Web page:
3192303 09/13/2017 September 13, 2017.President of the Council of Ministers of the Lebanese Republic Saad Hariri during a meeting with Russian President Vladimir Putin. Michael Klimentyev/Sputnik  via AP
Will Lebanese prime minister return?
02:45 - Source: CNN
Beirut, Lebanon CNN  — 

Lebanese Prime Minister Saad Hariri is being “held captive” in Saudi Arabia in an “act of aggression” against Lebanon, according to the country’s President.

President Michel Aoun dubbed Hariri a hostage in the most strongly worded statement since the Prime Minister quit his post earlier this month from the Saudi capital of Riyadh.

“What happened wasn’t the resignation of a government, but an act of aggression against Lebanon, its independence and dignity, and against relations between Saudi Arabia and Lebanon,” Aoun said Wednesday, according to a statement released his office.

“We do not accept that (Hariri) remain hostage, and we do not know the reasons for his captivity.”

“Nothing justifies Prime Minister Saad Hariri’s not returning to the country in 12 days. We therefore consider him detained and held captive, which violates the Vienna Convention and the Universal Declaration of Human Rights.”

“It is not possible for us to make a decision about this resignation from abroad. (Hariri) should return to Lebanon and submit his resignation so that we may refer to it and probe its reasons and ways to solve it,” Aoun said, according to the statement.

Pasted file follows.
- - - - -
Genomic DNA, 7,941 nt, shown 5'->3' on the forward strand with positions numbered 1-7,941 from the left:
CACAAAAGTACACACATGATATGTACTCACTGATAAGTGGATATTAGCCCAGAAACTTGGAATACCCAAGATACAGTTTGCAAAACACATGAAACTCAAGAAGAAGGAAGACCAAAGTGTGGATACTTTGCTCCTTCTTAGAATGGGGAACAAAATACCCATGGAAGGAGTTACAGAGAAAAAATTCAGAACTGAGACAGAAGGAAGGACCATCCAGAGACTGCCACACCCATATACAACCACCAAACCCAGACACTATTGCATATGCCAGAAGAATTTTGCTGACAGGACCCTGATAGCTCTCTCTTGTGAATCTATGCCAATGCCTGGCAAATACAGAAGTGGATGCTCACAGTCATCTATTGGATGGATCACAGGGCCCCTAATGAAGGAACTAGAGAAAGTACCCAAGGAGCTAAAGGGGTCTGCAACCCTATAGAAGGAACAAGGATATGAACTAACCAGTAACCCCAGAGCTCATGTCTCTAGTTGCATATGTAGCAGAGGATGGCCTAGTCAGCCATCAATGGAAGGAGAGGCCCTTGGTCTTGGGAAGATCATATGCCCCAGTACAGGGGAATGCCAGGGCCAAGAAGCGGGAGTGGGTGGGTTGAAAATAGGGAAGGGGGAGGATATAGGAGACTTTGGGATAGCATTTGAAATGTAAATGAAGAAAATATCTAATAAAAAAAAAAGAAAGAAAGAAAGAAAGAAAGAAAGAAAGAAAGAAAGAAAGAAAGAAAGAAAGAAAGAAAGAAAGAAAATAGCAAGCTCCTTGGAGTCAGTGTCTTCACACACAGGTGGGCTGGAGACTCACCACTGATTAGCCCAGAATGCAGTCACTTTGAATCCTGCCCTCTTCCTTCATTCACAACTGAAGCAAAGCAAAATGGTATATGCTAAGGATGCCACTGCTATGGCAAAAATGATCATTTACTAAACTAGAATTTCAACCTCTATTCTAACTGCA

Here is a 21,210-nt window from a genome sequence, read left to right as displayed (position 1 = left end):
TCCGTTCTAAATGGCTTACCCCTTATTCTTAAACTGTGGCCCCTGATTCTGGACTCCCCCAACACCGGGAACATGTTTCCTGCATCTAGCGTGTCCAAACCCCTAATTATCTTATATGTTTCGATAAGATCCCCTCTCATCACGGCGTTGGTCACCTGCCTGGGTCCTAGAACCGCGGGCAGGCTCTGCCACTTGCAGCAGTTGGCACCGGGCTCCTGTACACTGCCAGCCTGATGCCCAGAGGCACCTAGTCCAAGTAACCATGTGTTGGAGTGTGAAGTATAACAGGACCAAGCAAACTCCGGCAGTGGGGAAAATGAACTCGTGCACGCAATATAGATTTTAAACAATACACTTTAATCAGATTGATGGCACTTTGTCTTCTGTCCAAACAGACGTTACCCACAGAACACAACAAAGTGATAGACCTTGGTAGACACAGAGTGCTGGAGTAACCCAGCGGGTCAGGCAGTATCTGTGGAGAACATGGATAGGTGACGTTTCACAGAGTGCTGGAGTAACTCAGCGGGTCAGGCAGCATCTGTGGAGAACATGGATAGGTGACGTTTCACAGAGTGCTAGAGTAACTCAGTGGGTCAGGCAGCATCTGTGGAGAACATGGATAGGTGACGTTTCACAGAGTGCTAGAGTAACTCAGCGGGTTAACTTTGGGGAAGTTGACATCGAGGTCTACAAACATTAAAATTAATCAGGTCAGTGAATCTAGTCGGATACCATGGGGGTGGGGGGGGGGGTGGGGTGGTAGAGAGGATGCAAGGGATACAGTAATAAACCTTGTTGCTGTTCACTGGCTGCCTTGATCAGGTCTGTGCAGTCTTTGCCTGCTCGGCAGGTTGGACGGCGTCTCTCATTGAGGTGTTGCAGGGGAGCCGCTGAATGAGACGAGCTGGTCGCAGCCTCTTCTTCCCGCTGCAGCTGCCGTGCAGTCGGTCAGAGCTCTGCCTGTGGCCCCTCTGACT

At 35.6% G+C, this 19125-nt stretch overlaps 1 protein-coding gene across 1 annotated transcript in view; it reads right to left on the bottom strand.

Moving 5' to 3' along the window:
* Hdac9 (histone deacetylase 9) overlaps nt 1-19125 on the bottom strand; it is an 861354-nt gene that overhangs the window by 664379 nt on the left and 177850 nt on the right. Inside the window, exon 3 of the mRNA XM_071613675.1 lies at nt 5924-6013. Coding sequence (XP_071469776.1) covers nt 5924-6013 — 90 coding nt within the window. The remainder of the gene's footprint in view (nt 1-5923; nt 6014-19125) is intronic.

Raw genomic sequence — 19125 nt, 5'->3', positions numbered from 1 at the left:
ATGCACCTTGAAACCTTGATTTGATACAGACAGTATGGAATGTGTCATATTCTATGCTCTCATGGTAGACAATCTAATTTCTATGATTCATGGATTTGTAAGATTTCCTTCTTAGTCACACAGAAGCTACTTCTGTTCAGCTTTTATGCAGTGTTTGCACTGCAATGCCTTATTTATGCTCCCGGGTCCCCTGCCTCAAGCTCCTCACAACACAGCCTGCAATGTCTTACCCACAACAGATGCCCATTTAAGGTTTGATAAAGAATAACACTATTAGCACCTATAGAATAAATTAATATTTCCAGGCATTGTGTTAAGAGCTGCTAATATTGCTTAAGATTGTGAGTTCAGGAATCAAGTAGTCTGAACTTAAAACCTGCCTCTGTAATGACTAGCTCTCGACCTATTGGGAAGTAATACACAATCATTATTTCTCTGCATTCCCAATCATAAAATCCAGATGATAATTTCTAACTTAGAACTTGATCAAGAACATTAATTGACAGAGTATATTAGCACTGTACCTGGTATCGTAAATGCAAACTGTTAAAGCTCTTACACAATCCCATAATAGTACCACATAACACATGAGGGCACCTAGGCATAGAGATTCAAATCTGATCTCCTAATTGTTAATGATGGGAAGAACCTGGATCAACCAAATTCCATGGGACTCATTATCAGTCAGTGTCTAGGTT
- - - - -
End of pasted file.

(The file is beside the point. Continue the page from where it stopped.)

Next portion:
Michel Aoun (pictured) will not accept Hariri's resignation until he returns to Lebanon.

Shortly after Aoun’s remarks, Hariri tweeted that he was “very, very well” and that he would soon return.

“I want to reiterate that I am very, very well and I will return if God wills it to the beloved Lebanon just as I promised. You’ll see,” Hariri tweeted.

On Tuesday, Hariri tweeted that he hoped to return “in the next two days.”

Hariri resigned in an address from Riyadh on November 4, saying his life was in danger. He has not been back to Lebanon since, fueling speculation that he is being held against his will.

A high-level ministerial source told CNN last week that Hariri’s closest allies “have no idea what’s going on,” and that members of his own political party believe Saudi Arabia is “restricting” his movements.

His announcement plunged Lebanon into a political crisis and stoked fears of conflict between the Saudi-backed faction of the country’s government and the Iranian-backed Shia militant group Hezbollah, with which Hariri shares power.

So far Lebanon’s rival political factions have called for calm, and made public statements asking for Hariri’s return.

France called Tuesday for Hariri be allowed to go home and urged all sides to ratchet down tensions.

In an address to the French National Assembly, French Prime Minister Edouard Philippe said: “The goal is for Saad Hariri to be able to return home freely to clarify his situation in accordance with the Lebanese constitution. It’s also important that all Lebanese parties agree to respect civil peace.”